Sunday, April 30, 2017

Exploring Eleuthera

Whew, it's only been 5 days since I last posted but we've done so much. I'll try to keep this to a reasonable length.

On Wednesday we showed up at the car rental place in Rock Sound at 7:45 and were presented with a 5-seat Toyota Raum. Nope, I hadn't heard of it either. This one was a right-seat-drive model imported from Japan...everything was in Japanese and every time we started the car we got a strident lecture in Japanese from the entertainment system! It was a cruiser's special at $65 for the day. Yup, that's what passes for cheap car rental in the out islands. Nevertheless it was a great way to explore Eleuthera. We started by driving to our northernmost visiting point, the Glass Window Bridge, which took about two hours. The Glass Window is the narrowest point on Eleuthera, only 30 feet across. I suppose in a few thousand years erosion will split the island into two. But for now it's a cool view from the Atlantic to the Bight of Eleuthera and vice versa. After that we went a mile south to the Queens Baths, which are several natural seaside pools that are refilled every high tide. When it's sunny out they are naturally warmed, but it wasn't sunny. In fact it was rather stormy, and we spied two waterspouts out on the Atlantic! We ignored them and enjoyed the dramatic view from the chilly baths.

Next we had lunch at Daddy Joe's bar & grill north of Gregory Town, then drove down to Hatchet Bay and Governor's Harbour. Hatchet Bay was originally our next cruising destination, but visiting by land we were struck by how run down the area was with rather few amenities for cruisers. Governor's Harbour, on the other hand, is a rather attractive seaside town with a beautiful bay. That bay is known to have poor holding but we've gained a lot of confidence in Windbird's 66-lb Spade, and it was settled easterly weather. So we changed our Thursday destination to Governor's Harbour. Next we checked out Ten Bay Beach near Palmetto Point, then bushwhacked a bit to find the alleged pink sand beach at Blue Window south of Rock Sound. I say alleged because I didn't think any of Eleuthera's beaches were all that pink, including the most famous of them all, Pink Sands at Harbour Island (which we visited with our plane two years ago).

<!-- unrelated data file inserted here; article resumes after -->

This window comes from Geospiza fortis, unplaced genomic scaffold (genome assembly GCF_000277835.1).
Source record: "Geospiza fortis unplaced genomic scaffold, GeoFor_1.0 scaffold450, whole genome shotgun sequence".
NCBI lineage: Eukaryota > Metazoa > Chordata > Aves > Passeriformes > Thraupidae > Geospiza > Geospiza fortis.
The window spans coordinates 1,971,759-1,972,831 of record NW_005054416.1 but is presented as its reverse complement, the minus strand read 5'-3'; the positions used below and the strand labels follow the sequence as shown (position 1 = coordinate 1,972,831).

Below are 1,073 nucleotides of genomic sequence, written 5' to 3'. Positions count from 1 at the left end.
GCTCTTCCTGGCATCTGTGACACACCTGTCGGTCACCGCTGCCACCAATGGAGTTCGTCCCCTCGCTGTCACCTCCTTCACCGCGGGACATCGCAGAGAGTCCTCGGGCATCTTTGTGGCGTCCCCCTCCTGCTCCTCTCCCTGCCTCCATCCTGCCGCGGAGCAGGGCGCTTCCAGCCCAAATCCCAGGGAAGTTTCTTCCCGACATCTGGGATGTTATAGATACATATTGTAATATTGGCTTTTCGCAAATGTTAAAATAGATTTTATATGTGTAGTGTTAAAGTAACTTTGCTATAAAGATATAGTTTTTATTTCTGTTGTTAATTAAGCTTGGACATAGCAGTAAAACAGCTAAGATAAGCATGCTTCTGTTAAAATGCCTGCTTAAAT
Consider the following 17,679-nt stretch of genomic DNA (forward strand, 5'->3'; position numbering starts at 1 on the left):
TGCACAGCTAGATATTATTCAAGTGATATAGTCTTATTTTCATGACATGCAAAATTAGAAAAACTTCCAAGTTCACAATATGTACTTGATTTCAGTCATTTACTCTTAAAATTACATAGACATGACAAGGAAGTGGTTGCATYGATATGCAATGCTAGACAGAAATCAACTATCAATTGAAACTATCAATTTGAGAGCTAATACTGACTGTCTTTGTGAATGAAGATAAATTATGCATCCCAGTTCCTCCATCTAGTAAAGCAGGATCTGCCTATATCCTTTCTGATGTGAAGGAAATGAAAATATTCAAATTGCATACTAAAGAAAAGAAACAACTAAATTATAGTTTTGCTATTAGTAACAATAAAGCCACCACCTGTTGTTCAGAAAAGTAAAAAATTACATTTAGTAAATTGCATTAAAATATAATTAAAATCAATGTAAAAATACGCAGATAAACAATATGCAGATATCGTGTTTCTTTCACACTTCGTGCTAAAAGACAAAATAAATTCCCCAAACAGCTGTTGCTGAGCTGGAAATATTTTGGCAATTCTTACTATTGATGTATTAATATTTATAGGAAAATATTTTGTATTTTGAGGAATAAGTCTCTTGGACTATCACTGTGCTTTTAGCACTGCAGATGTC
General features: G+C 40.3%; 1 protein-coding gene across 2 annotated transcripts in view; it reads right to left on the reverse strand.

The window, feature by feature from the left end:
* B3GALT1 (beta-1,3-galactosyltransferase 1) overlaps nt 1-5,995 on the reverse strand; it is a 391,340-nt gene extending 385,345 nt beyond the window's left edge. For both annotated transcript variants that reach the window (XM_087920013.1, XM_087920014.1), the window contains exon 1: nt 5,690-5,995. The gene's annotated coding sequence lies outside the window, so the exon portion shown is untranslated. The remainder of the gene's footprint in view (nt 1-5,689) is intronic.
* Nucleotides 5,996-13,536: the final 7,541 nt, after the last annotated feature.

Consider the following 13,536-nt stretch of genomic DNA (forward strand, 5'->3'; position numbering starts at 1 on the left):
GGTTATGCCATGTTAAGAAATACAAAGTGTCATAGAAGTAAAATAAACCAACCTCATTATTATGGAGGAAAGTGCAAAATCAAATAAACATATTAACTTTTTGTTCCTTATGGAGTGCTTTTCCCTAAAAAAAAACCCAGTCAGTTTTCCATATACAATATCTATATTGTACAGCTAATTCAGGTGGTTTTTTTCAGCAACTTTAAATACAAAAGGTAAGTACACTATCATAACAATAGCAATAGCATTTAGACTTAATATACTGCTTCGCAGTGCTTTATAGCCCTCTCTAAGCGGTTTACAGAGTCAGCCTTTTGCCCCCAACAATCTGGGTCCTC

We returned from our long day of driving to find that Piper had developed a split paw and bled all over the boat. We were having Totem's crew (minus Behan) over for dinner so Judy and I quickly stripped the covers off the cockpit cushions, scrubbed them, and set them to soak overnight in Oxy-Magic. Totem arrived shortly after 6:30 and we talked for a while in Windbird's cockpit before repairing to the salon. Totem's crew consists of former sailmaker Jaime, Behan (who flew to Annapolis early Wednesday to present a seminar at the boat show), and 17-year old Niall, 14-year old Mairen, and 12-year-old Siobhan. They're finishing up a 10-year circumnavigation in the next year; Dawn and I have sporadically followed their blog for a while now, so it was pretty neat to meet up. And they clearly enjoyed comparing notes with Judy. It turns out that Judy's blog was a frequent source of inspiration and advice for Behan as they were preparing for their own big trip. Pretty cool - Good Goes 'Round, as they say. The kids really enjoyed Dawn's Taco Pie - Niall quickly called dibs on seconds! - and afterwards the girls had fun building car houses on our salon table as Niall and I talked Papau New Guinea WW2 history.